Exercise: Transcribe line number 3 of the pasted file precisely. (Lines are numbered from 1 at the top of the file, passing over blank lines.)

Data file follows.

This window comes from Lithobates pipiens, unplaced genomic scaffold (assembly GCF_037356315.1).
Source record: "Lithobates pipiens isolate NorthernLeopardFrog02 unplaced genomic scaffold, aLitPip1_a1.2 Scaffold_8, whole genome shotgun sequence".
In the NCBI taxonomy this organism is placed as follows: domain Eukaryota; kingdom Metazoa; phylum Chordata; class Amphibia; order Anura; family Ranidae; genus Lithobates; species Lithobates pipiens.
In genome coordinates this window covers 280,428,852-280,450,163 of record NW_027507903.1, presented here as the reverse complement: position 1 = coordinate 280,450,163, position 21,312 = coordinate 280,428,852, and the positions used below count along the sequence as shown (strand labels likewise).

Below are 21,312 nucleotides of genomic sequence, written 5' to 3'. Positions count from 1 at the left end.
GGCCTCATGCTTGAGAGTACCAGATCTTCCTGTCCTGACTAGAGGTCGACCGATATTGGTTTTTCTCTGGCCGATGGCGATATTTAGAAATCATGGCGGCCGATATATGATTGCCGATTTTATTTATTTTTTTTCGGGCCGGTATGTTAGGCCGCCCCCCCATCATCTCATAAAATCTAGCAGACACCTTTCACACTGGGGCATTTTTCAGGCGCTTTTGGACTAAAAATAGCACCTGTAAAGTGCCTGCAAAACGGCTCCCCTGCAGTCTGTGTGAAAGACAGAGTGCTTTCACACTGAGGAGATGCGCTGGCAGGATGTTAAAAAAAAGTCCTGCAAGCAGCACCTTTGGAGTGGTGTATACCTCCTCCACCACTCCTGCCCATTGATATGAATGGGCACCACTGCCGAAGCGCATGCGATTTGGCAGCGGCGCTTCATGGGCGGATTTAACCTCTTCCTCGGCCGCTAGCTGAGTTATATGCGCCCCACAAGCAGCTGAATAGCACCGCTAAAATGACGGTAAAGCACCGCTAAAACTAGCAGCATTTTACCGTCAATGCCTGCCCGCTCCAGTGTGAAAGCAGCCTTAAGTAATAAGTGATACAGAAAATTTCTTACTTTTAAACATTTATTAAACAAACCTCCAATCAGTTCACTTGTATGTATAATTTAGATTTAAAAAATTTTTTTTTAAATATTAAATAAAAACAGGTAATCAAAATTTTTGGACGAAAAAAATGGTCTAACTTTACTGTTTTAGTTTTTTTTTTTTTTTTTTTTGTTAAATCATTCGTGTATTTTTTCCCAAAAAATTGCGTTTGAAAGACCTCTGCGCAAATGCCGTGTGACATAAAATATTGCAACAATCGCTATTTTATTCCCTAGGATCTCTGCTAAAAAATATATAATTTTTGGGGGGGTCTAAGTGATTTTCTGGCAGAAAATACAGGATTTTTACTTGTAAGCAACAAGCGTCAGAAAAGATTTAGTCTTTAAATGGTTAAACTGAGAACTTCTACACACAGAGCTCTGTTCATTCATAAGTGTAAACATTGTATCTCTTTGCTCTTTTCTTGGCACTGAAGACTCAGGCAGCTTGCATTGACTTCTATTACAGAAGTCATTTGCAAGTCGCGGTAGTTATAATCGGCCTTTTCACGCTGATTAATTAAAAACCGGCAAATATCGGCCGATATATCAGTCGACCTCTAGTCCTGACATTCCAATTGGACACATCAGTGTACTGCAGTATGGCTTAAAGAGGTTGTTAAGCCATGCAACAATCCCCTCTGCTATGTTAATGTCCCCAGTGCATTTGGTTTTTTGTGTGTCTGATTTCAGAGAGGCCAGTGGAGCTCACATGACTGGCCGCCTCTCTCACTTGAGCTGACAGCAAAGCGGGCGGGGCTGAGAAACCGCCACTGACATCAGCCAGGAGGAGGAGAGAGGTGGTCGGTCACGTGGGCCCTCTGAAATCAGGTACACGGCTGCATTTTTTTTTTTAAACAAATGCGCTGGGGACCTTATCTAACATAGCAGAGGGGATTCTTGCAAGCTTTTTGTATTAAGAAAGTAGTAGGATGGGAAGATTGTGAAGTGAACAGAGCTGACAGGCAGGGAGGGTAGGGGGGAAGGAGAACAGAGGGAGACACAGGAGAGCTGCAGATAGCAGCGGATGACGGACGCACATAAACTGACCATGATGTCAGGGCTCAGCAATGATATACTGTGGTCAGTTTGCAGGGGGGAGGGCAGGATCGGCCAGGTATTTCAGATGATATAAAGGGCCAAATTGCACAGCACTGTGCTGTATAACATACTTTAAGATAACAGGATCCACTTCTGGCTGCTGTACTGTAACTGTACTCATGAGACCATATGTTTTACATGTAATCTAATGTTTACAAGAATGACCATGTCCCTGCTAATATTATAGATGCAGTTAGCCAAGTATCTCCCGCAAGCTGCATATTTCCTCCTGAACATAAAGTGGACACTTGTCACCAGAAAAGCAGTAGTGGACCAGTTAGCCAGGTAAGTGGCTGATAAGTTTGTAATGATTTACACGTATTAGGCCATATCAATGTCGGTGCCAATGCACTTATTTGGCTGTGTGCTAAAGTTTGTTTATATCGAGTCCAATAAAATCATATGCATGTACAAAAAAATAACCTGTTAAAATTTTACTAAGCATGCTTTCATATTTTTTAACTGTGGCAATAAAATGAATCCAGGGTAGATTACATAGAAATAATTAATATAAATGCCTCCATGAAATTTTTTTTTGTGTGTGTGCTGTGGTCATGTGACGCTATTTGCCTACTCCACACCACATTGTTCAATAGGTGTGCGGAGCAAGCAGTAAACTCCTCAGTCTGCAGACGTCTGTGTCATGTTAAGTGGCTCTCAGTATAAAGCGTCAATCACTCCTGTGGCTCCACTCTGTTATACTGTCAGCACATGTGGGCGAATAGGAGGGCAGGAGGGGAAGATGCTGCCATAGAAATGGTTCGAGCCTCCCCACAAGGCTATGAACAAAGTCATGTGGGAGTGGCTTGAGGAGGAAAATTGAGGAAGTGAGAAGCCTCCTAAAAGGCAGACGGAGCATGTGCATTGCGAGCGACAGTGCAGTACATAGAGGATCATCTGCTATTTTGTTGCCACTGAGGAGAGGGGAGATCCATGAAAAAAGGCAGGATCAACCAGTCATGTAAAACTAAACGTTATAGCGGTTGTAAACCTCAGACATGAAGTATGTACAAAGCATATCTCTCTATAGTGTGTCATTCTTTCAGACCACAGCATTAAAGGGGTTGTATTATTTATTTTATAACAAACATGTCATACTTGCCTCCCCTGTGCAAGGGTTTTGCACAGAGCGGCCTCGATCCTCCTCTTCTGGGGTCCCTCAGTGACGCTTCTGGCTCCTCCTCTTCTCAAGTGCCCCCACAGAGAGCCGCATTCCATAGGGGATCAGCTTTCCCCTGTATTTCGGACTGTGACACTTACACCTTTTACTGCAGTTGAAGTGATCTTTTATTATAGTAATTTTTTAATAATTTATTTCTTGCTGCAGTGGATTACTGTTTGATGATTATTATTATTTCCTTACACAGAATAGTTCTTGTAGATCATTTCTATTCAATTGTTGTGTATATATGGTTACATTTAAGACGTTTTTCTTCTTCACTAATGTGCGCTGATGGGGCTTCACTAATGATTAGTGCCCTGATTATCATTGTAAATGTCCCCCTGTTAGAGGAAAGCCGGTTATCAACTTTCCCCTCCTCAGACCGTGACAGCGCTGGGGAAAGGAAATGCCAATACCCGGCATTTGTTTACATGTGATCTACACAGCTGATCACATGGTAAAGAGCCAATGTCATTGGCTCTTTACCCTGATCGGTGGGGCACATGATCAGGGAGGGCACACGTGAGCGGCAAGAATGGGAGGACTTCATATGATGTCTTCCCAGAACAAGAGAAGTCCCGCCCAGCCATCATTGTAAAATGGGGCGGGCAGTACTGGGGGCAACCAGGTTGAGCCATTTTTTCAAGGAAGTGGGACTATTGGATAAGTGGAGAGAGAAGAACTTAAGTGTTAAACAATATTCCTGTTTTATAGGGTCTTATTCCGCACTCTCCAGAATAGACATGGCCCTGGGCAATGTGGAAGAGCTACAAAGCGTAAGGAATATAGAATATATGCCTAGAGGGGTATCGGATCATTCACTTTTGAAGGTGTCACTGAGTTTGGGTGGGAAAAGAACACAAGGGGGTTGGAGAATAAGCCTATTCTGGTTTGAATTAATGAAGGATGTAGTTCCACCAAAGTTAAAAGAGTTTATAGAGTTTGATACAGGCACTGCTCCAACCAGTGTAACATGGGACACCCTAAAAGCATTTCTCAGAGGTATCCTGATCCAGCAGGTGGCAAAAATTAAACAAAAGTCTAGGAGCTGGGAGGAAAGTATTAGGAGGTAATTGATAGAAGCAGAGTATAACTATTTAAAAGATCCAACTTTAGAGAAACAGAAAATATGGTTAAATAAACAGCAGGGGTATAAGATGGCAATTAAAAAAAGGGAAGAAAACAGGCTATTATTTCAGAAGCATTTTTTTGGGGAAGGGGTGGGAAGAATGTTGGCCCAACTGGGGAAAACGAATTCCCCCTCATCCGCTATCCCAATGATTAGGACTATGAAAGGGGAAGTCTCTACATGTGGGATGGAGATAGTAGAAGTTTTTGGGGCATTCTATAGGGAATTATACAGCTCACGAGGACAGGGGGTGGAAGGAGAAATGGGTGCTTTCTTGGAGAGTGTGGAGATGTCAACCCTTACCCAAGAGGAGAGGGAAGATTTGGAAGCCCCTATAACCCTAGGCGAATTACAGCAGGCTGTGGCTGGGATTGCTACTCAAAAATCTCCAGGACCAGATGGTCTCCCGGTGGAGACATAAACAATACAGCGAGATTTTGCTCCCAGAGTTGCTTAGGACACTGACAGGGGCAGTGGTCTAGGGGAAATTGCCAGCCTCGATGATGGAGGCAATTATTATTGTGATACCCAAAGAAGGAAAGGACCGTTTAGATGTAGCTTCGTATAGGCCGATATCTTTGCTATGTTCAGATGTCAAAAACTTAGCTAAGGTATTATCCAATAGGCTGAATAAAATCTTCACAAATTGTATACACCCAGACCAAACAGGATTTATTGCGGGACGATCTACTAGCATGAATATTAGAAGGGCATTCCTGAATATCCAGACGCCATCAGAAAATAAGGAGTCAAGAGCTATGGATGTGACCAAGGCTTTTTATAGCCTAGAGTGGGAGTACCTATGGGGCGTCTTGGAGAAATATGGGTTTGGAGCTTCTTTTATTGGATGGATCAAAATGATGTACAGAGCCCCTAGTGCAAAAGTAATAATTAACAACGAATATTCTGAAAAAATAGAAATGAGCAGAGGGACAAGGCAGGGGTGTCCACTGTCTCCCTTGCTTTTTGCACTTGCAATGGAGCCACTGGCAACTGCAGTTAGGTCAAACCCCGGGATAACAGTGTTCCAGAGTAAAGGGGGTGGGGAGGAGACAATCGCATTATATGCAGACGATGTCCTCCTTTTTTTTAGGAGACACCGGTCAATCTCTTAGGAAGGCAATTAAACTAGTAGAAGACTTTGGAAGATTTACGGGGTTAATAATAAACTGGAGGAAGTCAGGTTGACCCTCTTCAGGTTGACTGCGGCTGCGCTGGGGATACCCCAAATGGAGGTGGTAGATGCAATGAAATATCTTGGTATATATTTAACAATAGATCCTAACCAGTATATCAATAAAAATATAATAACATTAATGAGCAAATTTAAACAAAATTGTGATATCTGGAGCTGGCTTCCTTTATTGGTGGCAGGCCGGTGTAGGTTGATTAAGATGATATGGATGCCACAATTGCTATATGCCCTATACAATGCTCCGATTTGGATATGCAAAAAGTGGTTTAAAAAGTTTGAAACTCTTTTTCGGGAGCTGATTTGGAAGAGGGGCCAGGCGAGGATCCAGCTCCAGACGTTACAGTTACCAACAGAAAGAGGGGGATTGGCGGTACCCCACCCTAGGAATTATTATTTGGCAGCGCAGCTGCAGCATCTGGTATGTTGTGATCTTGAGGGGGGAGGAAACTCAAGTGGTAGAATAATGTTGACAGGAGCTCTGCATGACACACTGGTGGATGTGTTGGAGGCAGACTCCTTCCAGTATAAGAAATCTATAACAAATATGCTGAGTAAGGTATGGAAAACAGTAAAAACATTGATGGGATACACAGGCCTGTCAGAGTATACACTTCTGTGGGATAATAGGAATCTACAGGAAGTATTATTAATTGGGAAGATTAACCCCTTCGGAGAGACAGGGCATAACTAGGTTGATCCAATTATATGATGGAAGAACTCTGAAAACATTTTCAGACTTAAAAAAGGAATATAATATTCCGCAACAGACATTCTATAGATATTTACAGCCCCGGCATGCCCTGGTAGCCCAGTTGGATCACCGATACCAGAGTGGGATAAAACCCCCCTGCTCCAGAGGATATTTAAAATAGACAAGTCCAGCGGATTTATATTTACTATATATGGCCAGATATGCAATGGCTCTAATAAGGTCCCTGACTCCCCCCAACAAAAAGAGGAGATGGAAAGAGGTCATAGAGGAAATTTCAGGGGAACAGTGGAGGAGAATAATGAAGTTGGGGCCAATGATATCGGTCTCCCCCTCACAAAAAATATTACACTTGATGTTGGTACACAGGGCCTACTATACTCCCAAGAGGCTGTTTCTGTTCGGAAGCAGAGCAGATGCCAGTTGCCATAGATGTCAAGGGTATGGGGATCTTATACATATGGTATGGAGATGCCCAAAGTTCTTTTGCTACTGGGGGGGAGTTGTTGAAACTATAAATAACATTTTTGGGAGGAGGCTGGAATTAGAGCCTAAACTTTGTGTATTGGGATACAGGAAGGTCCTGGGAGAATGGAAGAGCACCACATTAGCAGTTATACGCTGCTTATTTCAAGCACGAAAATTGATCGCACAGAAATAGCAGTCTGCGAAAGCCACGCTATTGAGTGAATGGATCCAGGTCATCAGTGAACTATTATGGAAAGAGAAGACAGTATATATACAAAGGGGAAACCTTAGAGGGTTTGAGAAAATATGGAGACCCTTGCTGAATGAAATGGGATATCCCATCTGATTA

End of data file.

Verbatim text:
In the NCBI taxonomy this organism is placed as follows: domain Eukaryota; kingdom Metazoa; phylum Chordata; class Amphibia; order Anura; family Ranidae; genus Lithobates; species Lithobates pipiens.